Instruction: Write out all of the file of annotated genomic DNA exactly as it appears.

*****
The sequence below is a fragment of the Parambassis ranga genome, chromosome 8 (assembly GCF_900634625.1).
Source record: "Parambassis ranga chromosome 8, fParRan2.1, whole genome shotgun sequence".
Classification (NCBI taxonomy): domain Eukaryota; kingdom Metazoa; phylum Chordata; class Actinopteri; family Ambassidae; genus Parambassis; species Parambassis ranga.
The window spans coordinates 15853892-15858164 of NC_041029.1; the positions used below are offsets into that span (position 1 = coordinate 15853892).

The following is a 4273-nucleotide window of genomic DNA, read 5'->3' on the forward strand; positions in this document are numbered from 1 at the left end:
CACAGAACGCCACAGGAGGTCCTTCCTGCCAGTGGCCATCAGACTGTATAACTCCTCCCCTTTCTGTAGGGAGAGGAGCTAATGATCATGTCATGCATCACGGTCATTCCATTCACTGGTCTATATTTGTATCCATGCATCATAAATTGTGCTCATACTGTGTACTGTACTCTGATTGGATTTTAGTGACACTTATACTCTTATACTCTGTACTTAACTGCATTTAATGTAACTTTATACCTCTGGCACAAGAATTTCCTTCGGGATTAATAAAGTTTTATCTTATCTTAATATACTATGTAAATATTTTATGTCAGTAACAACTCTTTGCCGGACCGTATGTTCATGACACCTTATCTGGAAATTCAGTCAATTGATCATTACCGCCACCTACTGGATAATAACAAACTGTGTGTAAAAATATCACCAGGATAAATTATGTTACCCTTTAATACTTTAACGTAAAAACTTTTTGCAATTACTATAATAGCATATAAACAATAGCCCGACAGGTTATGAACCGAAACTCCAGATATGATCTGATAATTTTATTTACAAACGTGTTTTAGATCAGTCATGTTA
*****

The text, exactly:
The sequence below is a fragment of the Parambassis ranga genome, chromosome 8 (assembly GCF_900634625.1).
Source record: "Parambassis ranga chromosome 8, fParRan2.1, whole genome shotgun sequence".
Classification (NCBI taxonomy): domain Eukaryota; kingdom Metazoa; phylum Chordata; class Actinopteri; family Ambassidae; genus Parambassis; species Parambassis ranga.
The window spans coordinates 15853892-15858164 of NC_041029.1; the positions used below are offsets into that span (position 1 = coordinate 15853892).

The following is a 4273-nucleotide window of genomic DNA, read 5'->3' on the forward strand; positions in this document are numbered from 1 at the left end:
CACAGAACGCCACAGGAGGTCCTTCCTGCCAGTGGCCATCAGACTGTATAACTCCTCCCCTTTCTGTAGGGAGAGGAGCTAATGATCATGTCATGCATCACGGTCATTCCATTCACTGGTCTATATTTGTATCCATGCATCATAAATTGTGCTCATACTGTGTACTGTACTCTGATTGGATTTTAGTGACACTTATACTCTTATACTCTGTACTTAACTGCATTTAATGTAACTTTATACCTCTGGCACAAGAATTTCCTTCGGGATTAATAAAGTTTTATCTTATCTTAATATACTATGTAAATATTTTATGTCAGTAACAACTCTTTGCCGGACCGTATGTTCATGACACCTTATCTGGAAATTCAGTCAATTGATCATTACCGCCACCTACTGGATAATAACAAACTGTGTGTAAAAATATCACCAGGATAAATTATGTTACCCTTTAATACTTTAACGTAAAAACTTTTTGCAATTACTATAATAGCATATAAACAATAGCCCGACAGGTTATGAACCGAAACTCCAGATATGATCTGATAATTTTATTTACAAACGTGTTTTAGATCAGTCATGTTA